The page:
It doesn’t have to be.
Developing a set of email templates is a great way to reduce time spent responding to emails.
What is an Email Template?
It is a generalized response to a common email query that can be modified as needed. Many business owners have an automatically generated email response to client inquiries that tells them when they can expect to hear back. For example: “Thanks for reaching out! We will be sure to get back to you in 2 business days.” But email templates can be used for more than just auto-responses.
Why Do You Need Email Templates?
Whatever your business niche is, you likely receive a slew of similar emails from people: asking for information about your product/service, wanting to buy your product/service, giving you an opinion without a clear direction, asking for advice, proposing a project… etc, etc. ad nauseam.
A well written email template can save you from having to craft a unique email for every inquiry. Using a template also ensures a consistent customer experience
How to Write an Email Template
- Spend two weeks tracking your emails. Create a spreadsheet that categorizes emails into logical categories depending on your business type. For example, a website designer might get inquiries about the price of a basic website, the price of a totally custom website, the length of time it takes to complete a website, and proposals to complete websites for the clients of other businesses. Then track how many emails of each type you get over that two week period.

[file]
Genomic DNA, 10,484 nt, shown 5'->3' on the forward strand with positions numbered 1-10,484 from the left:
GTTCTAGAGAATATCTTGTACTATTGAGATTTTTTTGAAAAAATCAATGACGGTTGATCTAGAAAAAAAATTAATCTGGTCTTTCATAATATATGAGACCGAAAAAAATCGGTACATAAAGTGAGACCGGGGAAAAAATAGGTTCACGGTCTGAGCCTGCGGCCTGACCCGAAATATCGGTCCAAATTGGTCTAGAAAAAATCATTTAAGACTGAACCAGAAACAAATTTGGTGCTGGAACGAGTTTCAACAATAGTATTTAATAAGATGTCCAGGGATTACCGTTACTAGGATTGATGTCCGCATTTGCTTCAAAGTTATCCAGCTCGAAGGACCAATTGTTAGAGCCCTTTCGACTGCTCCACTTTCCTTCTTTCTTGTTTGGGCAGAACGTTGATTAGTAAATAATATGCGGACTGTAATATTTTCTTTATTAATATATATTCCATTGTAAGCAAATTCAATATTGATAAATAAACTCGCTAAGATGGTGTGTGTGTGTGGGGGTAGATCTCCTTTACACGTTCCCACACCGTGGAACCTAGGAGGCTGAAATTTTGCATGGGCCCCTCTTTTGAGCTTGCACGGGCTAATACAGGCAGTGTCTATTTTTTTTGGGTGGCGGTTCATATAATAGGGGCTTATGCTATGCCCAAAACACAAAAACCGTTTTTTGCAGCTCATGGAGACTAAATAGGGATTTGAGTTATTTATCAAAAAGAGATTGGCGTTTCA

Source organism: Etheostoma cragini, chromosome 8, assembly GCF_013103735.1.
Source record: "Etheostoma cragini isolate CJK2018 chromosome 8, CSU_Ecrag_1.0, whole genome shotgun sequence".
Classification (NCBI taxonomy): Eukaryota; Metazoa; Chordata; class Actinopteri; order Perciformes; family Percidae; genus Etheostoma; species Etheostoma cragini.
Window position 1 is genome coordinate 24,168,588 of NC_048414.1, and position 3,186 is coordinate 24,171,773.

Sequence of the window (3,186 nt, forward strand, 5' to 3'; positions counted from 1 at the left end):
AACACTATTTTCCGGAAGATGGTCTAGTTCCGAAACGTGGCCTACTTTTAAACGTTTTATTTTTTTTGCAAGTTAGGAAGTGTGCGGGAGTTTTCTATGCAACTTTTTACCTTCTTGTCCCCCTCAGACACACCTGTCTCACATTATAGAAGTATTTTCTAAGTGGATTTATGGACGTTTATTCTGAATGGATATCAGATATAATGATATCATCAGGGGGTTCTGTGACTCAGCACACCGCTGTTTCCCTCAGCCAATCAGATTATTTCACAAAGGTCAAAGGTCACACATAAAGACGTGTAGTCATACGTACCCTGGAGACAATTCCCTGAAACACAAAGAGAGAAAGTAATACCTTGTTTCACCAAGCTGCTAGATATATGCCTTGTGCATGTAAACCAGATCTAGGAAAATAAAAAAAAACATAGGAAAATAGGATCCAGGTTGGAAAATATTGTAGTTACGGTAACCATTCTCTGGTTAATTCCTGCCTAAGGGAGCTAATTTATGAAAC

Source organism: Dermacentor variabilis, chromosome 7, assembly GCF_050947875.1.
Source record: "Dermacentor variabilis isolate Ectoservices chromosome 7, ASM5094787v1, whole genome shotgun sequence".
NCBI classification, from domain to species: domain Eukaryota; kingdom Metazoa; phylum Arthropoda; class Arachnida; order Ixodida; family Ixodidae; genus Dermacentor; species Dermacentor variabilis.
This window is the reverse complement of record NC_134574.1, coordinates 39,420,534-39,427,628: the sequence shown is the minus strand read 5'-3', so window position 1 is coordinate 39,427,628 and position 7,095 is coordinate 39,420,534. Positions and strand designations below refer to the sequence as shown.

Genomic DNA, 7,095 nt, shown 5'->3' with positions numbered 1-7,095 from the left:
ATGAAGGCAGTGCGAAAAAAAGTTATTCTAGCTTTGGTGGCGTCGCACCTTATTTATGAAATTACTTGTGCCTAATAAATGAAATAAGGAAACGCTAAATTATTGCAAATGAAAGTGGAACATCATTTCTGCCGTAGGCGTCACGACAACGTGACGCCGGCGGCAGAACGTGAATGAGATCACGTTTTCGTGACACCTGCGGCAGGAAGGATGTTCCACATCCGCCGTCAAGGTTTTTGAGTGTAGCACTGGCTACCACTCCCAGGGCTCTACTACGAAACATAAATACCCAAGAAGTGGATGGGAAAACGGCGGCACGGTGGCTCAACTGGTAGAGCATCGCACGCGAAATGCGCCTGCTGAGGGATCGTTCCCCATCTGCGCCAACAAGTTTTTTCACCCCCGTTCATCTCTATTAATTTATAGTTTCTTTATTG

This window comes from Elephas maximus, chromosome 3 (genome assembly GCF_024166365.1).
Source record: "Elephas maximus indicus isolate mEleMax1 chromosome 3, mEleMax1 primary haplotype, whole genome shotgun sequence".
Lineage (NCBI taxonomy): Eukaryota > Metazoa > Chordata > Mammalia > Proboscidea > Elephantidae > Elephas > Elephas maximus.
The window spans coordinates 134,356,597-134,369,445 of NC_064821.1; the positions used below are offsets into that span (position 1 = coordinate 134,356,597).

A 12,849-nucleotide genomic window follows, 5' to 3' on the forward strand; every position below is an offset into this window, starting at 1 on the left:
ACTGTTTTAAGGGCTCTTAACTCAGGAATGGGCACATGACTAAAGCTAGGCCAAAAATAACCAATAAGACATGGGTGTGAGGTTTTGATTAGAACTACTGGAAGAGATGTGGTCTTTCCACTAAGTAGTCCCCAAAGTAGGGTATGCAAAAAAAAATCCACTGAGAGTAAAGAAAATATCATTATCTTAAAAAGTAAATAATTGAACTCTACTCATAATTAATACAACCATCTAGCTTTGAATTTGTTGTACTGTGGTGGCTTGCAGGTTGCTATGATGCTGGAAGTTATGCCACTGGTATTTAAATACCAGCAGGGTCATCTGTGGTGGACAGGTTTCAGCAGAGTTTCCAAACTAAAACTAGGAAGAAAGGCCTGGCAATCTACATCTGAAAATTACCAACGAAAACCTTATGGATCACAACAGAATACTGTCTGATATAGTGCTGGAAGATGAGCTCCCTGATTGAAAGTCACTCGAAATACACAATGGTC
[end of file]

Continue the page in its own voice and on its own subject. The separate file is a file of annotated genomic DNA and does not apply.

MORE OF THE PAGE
- Choose 3 categories: these are likely the categories you receive the most volume of email for.
- Write a generic email that answers most of the questions in each category and highlight the sections that need to be changed to reflect the individual email. For example, the person’s name.
- Save them in your draft folder. Copy/paste as needed!
At | venture creative collective | we use several email templates to respond to specific service requests: websites, process and marketing automation, copywriting, branding, and a general service overview. The templates all start by thanking the potential client for reaching out, explaining what the service is, how much it is, and what we would need from the client to proceed. We always end our emails by encouraging clients to ask further questions or set up a meeting.
If templates are written well, clients shouldn’t be aware they are receiving a “canned response”!
Some Short Examples
Someone in your industry asking for advice:
Hi [name], I appreciate you reaching out! I am quite busy with work at the moment, but I’d love to offer my assistance over email. What is the number one question I could answer for you that would provide you the most value? Cheers, [your name]
Saying no to a project or proposal because it isn’t part of what you offer:
Hi [name], Thanks for your email! This sounds like a great project, but – unless I’m misunderstanding your instructions- it isn’t something that falls within my skill-set. This could be a great project for [colleague, other business]: shall I put you in contact with them? Cheers, [your name]
Saying no to a project or proposal because you’re too busy:
Hi [name], Thank you for considering me for this project! As much as I would love to take this on, I have a completely full plate at the moment. If the project can wait [length of time until you are less busy], I would be glad to discuss this with you then. If the project is time-sensitive, [colleague in your industry] might be able to tackle it now. Thanks, [your name]
Using templates is a great way to cut down on time spent answering emails. (Yes – we do that.)